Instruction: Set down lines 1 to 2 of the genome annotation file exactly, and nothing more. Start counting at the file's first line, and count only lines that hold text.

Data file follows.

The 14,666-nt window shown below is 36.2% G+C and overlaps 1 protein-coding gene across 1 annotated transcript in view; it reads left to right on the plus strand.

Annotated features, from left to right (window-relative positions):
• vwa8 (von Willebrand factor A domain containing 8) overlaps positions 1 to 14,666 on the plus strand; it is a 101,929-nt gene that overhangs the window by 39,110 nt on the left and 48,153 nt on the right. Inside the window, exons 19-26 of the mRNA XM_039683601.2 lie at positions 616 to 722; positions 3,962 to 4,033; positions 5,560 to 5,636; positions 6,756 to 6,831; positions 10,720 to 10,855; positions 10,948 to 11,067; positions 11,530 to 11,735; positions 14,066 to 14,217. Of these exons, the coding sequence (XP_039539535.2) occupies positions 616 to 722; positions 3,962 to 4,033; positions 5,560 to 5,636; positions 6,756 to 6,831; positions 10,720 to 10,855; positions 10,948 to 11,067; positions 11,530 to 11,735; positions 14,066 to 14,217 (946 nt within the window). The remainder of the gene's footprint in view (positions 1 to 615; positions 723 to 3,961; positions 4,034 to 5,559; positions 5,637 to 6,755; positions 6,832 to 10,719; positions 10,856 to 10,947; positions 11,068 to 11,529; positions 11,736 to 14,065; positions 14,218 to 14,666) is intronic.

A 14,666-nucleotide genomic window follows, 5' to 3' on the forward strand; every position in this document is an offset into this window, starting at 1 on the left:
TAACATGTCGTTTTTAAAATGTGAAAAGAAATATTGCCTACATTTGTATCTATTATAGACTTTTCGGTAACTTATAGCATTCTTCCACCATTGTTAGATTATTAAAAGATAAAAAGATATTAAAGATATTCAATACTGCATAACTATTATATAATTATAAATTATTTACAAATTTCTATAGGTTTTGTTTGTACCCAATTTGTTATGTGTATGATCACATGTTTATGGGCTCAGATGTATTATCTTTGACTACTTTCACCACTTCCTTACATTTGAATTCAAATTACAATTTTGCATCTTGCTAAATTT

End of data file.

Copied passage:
The 14,666-nt window shown below is 36.2% G+C and overlaps 1 protein-coding gene across 1 annotated transcript in view; it reads left to right on the plus strand.

Annotated features, from left to right (window-relative positions):